The consensus has been, ever since the radical demerger move was announced in February, that most will want to sell, but the argument is not all one-way. Indeed USI has a number of attractions:
r The 34 businesses involved include many well known US brand names and occupy strong positions in their markets. They include Jacuzzi, maker of the famous baths, Ertl, a maker of die-cast toys including Thomas the Tank Engine, and Lighting Group, one of the biggest lighting manufacturers in the US.
r It will be a large company in its own right, being the 160th-largest in the country. Net income has grown from $54m (pounds 34m) on sales of $2.63bn (pounds 1.67bn) in 1992 to $81m on $2.99bn last year.
r Management will be strong, led by the chairman David Clarke, who for 22 years was Lord White's right-hand man at the US-based Hanson Industries.
r Added interest is given by the declared interest of Kohlberg Kravis Roberts, the US leveraged buy-out group, in the shares, although that has been downplayed recently.
All these pluses are balanced by one, rather large, negative factor, however, namely the debt which USI's erstwhile parent is dumping on it.
That means it starts life with gearing of around 400 per cent - perilously high by UK standards although a figure less uncommon on Wall Street - ensuring that no dividends will be paid for years to come.
Foreseeing that such an unattractive proposition may turn off a number of small investors, Hanson has laid on a cheap dealing service to allow them to sell, or make up their holdings to a more economic level.
Special arrangements available until the end of July will allow holders who receive less than 100 USI shares - ie those with fewer than 10,000 Hanson shares - to sell for three cents a share, equivalent to less than pounds 2 for 100 shares. Bigger holders can deal at what are said to be competitive rates through Barclays Stockbrokers.
Mr Clarke believes USI's gearing can be rapidly brought down by cash flow and disposals. The plan then is for the group to turn acquisitive and attempt to repeat the success of Hanson Industries.
Assuming no nasty rise in US interest rates or a downturn on America's main streets, USI could then become quite an interesting vehicle to be aboard. But it could take a couple of years before the success of the strategy becomes clear and investors could be in for a rocky ride in the meantime. Selling pressure from UK investors is likely to be strong over the next two months, with the grey market in New York already indicating an opening price at the bottom end of the range in our table. Even so, the small shareholder would be well advised to take the opportunity to get out now while the low-cost dealing service lasts.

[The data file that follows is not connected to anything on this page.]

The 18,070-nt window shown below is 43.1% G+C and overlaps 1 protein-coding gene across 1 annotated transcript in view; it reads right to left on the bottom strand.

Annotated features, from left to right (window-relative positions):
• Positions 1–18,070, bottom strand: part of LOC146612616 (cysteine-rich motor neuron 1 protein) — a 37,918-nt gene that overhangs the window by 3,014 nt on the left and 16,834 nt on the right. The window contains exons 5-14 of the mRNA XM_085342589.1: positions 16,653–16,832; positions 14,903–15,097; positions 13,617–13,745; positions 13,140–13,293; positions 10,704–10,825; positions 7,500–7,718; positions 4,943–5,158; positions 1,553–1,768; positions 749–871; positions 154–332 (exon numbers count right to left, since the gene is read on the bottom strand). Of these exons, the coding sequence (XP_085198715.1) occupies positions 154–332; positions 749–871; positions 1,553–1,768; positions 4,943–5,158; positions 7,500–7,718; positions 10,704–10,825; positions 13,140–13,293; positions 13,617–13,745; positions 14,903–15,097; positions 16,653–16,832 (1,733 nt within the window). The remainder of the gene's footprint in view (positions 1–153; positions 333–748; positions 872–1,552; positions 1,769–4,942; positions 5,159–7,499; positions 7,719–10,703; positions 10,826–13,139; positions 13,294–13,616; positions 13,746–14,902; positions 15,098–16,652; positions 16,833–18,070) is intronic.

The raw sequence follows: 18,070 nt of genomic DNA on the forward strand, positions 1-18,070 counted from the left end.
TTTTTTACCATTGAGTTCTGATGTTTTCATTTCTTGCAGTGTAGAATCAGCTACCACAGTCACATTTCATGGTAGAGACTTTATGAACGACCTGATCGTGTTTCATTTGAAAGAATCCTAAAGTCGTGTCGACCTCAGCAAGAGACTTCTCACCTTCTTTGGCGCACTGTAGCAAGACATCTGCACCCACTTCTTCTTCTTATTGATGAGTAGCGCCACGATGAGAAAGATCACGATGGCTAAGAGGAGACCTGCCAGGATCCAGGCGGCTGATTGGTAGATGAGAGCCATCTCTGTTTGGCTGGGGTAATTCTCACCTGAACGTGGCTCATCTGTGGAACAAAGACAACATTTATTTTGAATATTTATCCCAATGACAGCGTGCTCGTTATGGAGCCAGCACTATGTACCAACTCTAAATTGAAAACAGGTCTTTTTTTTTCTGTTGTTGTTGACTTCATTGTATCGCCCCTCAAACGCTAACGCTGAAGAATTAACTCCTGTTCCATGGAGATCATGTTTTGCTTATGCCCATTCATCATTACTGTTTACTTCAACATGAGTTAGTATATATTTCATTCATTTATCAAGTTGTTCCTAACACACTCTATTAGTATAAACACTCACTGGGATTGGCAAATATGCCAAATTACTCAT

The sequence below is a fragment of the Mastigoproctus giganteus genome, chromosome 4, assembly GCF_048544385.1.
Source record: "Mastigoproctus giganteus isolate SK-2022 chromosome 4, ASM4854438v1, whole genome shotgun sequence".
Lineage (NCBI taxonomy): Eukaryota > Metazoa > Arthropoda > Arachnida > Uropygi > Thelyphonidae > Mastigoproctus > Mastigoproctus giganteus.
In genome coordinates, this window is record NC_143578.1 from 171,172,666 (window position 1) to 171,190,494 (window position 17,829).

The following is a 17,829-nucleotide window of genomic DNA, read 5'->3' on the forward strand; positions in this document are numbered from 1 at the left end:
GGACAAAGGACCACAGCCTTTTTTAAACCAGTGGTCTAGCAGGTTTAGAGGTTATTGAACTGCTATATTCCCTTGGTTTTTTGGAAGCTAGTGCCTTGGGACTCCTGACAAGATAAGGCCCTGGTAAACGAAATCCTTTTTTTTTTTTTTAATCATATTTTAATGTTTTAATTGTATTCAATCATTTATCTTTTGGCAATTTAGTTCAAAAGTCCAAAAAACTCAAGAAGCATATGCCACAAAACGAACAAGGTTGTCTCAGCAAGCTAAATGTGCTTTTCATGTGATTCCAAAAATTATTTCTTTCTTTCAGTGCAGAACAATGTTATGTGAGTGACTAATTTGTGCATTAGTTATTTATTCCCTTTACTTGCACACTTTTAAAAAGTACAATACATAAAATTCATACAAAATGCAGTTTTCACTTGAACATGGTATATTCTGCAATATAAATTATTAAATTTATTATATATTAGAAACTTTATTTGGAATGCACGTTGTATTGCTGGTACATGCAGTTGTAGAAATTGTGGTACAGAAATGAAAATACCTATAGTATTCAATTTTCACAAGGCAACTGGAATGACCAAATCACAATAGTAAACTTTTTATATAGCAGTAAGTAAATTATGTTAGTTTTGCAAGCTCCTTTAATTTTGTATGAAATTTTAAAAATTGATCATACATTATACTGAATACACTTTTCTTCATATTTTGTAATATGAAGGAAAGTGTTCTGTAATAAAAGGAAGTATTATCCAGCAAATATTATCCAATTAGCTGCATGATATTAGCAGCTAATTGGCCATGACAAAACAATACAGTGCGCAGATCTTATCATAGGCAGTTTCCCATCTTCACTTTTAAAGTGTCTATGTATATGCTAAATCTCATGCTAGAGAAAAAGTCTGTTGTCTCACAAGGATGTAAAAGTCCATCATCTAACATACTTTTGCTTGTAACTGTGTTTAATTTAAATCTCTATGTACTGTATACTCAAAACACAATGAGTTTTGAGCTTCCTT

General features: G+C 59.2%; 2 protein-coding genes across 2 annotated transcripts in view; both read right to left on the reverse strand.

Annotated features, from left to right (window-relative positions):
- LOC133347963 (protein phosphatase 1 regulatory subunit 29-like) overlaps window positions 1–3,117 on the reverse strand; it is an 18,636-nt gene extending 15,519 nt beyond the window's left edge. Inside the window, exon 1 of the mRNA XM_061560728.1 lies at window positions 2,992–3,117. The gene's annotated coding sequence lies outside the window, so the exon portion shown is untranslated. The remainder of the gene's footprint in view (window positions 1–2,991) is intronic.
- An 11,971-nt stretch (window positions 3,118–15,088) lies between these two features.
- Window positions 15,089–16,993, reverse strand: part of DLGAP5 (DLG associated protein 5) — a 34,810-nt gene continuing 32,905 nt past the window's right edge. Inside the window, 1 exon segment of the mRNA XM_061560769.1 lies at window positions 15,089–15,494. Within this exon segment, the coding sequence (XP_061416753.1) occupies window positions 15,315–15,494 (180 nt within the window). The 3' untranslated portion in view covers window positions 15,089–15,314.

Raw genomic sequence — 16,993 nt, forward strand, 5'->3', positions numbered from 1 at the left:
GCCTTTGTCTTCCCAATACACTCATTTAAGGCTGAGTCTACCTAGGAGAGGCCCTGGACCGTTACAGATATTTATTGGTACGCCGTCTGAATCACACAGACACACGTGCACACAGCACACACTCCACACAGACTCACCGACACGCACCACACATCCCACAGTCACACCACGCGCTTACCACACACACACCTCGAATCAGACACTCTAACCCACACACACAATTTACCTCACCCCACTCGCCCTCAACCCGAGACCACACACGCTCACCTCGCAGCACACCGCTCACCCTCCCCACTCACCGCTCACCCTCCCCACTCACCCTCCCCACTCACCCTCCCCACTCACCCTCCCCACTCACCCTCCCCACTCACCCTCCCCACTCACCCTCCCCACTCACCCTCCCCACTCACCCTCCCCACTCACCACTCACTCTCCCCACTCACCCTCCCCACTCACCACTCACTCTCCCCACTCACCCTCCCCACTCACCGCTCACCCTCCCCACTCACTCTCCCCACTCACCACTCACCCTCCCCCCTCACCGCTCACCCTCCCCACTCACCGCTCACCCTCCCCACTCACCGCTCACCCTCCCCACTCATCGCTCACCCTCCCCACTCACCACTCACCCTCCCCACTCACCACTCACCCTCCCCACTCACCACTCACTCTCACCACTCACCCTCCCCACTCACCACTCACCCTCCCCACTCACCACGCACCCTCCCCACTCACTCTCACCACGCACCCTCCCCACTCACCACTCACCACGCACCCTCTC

Brewer must tap into new market
It is a long time since Wolverhampton & Dudley Breweries last announced a poor set of trading results. Yesterday, the brewer produced them in spades. Not only did the 4.2 per cent rise in interim taxable profits to pounds 17.9m fail to beat the most pessimistic forecast in the City, but there was a paltry rise in the dividend. The interim payout of 5.4p is up only six per cent on last time, compared to the customary increase of 10 per cent.
More worrying is a 1.5 per cent decline in trading profit to pounds 19.4m for the six months to 2 April. This comes when the outlook for regional brewers is brighter than for some time.
W&D is under heavy fire in its Midlands heartland, the main battleground of the beer price war between Bass and Courage. Though wholesale prices have recently been rising, there is a strong chance that hostilities will resume following this week's warning from Bass that it will fight hard if Scottish & Newcastle gains regulatory approval to take over Courage.
Profit margins on beer in the Midlands are already the thinnest in the UK, with pubs selling ale at pounds 1.15 a pint, a good 20p cheaper than the national average outside London. Moreover, much of W&D's pub estate is made up of traditional boozers which rely heavily on low-margin beer sales. The pubs lag well behind the rest of the market on higher margin food sales.
W&D's problems can really only be resolved by purchasing a few hundred pubs. The Camerons brewery in the North-east, which W&D bought a couple of years ago, is operating well below capacity and it will lose out to Vaux, the Sunderland-based brewer, unless it can tie beer sales to more houses in the area.
Century Inns, the pub company that failed to float on the stock market, would fit the bill nicely. Most of its 320 pubs are in North Yorkshire and the North-east, which would dovetail neatly with Cameron and broaden W&D's geographical coverage the other side of the Pennines.
The pressure is now on W&D to restore investor confidence. The shares, which have outperformed the regional brewing sector all year, dropped 15p to 529p. On reduced annual pre-tax profit projections by analysts of circa pounds 39m, the shares now trade at a 7 per cent discount to the market on a p/e of 13.46. And the gross yield, on forecast dividends of 14.7p, is an unattractive 4 per cent.